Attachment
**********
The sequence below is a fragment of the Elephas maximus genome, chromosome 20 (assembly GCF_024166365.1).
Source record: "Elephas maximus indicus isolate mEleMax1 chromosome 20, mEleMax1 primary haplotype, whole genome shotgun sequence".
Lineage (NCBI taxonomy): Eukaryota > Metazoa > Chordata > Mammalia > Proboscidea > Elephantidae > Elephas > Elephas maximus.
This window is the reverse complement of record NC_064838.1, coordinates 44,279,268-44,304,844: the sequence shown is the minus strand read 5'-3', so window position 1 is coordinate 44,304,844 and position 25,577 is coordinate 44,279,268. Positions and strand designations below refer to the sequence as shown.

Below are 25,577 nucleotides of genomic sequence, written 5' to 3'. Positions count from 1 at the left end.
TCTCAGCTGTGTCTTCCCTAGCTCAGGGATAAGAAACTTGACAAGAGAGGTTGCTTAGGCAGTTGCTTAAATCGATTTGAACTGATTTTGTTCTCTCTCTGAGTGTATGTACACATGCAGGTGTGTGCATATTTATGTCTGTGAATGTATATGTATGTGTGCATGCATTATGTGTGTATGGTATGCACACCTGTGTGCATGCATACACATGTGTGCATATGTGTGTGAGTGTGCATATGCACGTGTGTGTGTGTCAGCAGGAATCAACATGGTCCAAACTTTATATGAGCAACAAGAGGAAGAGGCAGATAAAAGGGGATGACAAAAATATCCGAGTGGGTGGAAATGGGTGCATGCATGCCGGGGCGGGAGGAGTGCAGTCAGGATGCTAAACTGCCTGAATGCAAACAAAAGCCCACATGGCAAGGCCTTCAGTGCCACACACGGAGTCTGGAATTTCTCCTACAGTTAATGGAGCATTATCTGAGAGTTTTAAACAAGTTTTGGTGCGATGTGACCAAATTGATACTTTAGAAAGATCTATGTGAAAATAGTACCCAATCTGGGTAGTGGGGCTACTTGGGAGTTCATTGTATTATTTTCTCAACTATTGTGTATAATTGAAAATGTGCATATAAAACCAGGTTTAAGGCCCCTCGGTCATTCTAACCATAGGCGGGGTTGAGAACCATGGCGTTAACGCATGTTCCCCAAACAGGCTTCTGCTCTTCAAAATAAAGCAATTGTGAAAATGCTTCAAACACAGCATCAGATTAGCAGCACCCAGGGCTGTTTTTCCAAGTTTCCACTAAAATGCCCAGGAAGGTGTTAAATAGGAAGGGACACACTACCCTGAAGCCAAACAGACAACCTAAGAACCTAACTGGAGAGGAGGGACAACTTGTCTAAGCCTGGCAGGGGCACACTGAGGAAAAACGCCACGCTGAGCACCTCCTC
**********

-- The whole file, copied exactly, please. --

The sequence below is a fragment of the Elephas maximus genome, chromosome 20 (assembly GCF_024166365.1).
Source record: "Elephas maximus indicus isolate mEleMax1 chromosome 20, mEleMax1 primary haplotype, whole genome shotgun sequence".
Lineage (NCBI taxonomy): Eukaryota > Metazoa > Chordata > Mammalia > Proboscidea > Elephantidae > Elephas > Elephas maximus.
This window is the reverse complement of record NC_064838.1, coordinates 44,279,268-44,304,844: the sequence shown is the minus strand read 5'-3', so window position 1 is coordinate 44,304,844 and position 25,577 is coordinate 44,279,268. Positions and strand designations below refer to the sequence as shown.

Below are 25,577 nucleotides of genomic sequence, written 5' to 3'. Positions count from 1 at the left end.
TCTCAGCTGTGTCTTCCCTAGCTCAGGGATAAGAAACTTGACAAGAGAGGTTGCTTAGGCAGTTGCTTAAATCGATTTGAACTGATTTTGTTCTCTCTCTGAGTGTATGTACACATGCAGGTGTGTGCATATTTATGTCTGTGAATGTATATGTATGTGTGCATGCATTATGTGTGTATGGTATGCACACCTGTGTGCATGCATACACATGTGTGCATATGTGTGTGAGTGTGCATATGCACGTGTGTGTGTGTCAGCAGGAATCAACATGGTCCAAACTTTATATGAGCAACAAGAGGAAGAGGCAGATAAAAGGGGATGACAAAAATATCCGAGTGGGTGGAAATGGGTGCATGCATGCCGGGGCGGGAGGAGTGCAGTCAGGATGCTAAACTGCCTGAATGCAAACAAAAGCCCACATGGCAAGGCCTTCAGTGCCACACACGGAGTCTGGAATTTCTCCTACAGTTAATGGAGCATTATCTGAGAGTTTTAAACAAGTTTTGGTGCGATGTGACCAAATTGATACTTTAGAAAGATCTATGTGAAAATAGTACCCAATCTGGGTAGTGGGGCTACTTGGGAGTTCATTGTATTATTTTCTCAACTATTGTGTATAATTGAAAATGTGCATATAAAACCAGGTTTAAGGCCCCTCGGTCATTCTAACCATAGGCGGGGTTGAGAACCATGGCGTTAACGCATGTTCCCCAAACAGGCTTCTGCTCTTCAAAATAAAGCAATTGTGAAAATGCTTCAAACACAGCATCAGATTAGCAGCACCCAGGGCTGTTTTTCCAAGTTTCCACTAAAATGCCCAGGAAGGTGTTAAATAGGAAGGGACACACTACCCTGAAGCCAAACAGACAACCTAAGAACCTAACTGGAGAGGAGGGACAACTTGTCTAAGCCTGGCAGGGGCACACTGAGGAAAAACGCCACGCTGAGCACCTCCTC